VMI professors publish article showing effectiveness of small claims courts in colonial Virginia

TurkTinniAtin2014JRR0020smAn interdisciplinary study recently published by three Virginia Military Institute professors shows that courtrooms served the colonial Virginia frontier well in enforcing credit contracts.

The article, “When Good Little Debts Went Bad: Civil Litigation on the Virginia Frontier, 1745-1755,” was published in the Summer 2015 issue of The Journal of Interdisciplinary History.

Col. Tinni Sen, Col. Turk McCleskey, and Col. Atin Basuchoudhary teamed up in an unusual collaboration: Sen and Basuchoudhary are economists who mostly work on 21st-century questions, and McCleskey is a colonial American historian. The research focused on Augusta County, which at that time encompassed much of what is now West Virginia, plus western and southwest Virginia. The land included Rockbridge County, which was formed from Augusta and Botetourt counties in 1778.

The essay is based on court records of almost 1,400 lawsuits to recover relatively modest sums.

“Daily life in colonial America generated lots of small debts,” McCleskey explained. “People had little cash, so they kept running tabs of what they owed each other. Often the debts were recorded on nothing more than tiny, fragile scraps of paper; fortunately, many of those scraps survive at the Augusta County courthouse in Staunton.”

Based on the available records, the authors found that despite the rough-and-ready reputation of frontier America, colonial Virginians west of the Blue Ridge fairly enforced legitimate credit contracts. Parties to lawsuits therefore settled their disputes in court, not privately, which is an essential process for socio-economic stability.

During the course of the work, McCleskey examined 1,378 cases and amassed a database of more than 10,000 observations, which Sen and Basuchoudhary analyzed.

Work on the project began almost 20 years ago, with the initial data for the essay collected in part by then-cadet Christopher Bowers ’97. Few such databases exist for other colonial American locales.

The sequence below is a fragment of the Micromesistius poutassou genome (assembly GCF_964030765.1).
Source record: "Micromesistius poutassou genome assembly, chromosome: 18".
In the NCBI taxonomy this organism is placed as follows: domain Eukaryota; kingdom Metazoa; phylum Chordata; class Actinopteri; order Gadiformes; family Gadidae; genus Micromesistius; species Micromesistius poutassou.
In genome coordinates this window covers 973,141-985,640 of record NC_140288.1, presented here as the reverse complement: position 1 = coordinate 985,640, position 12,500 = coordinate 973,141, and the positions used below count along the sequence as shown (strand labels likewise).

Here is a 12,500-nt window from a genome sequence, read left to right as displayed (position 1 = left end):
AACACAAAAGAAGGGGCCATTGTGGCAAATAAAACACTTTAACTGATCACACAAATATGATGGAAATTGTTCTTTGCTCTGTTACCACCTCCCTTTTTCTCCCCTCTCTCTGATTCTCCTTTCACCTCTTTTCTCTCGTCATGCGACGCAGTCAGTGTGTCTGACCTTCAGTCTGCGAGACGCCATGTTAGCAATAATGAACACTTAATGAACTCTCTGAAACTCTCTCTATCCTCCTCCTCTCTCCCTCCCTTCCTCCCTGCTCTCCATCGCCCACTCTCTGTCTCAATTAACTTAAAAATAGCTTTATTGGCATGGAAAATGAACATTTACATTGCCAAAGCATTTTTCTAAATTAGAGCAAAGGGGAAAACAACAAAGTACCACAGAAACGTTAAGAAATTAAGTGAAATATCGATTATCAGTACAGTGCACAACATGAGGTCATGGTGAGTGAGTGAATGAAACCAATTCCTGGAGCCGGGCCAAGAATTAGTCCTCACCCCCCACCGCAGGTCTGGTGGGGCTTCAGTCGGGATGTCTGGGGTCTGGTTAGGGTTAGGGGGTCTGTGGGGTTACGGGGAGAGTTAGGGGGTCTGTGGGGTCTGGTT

“Economists rarely get a chance to work with original data,” Sen remarked, “so this was a unique opportunity. I really enjoyed the interdisciplinary nature of the research project. We talk a lot about the virtues of a ‘liberal arts education.’ I experienced that firsthand with this project.”

Basuchoudhary liked the fact that the team’s findings weren’t just antiquarian curiosities. “These findings about colonial Virginia have important implications for modern problems,” Basuchoudhary commented.

He continued, “We demonstrated how a reliable, fair rule of law reinforced social stability in a remote region far from civil authority and close to the threat of war. That’s one of the key problems in modern-day crises: how to establish enforceable contracts in insecure environments.

“Plus, we got to cite the work of Chap Michie ’15, who ran our robustness checks with a complicated mathematical tool called ‘neural networks’. How cool is it that a cadet graduates and gets cited in a major scholarly journal, all in the same month?”

The Journal of Interdisciplinary History is a top-tier journal that employs the methods and insights of multiple disciplines in the study of past times to bring a historical perspective to those other disciplines. The project was supported by grants-in-aid of research and by a Wachmeister Faculty Development Leave grant.

– Source: Virginia Military Institute

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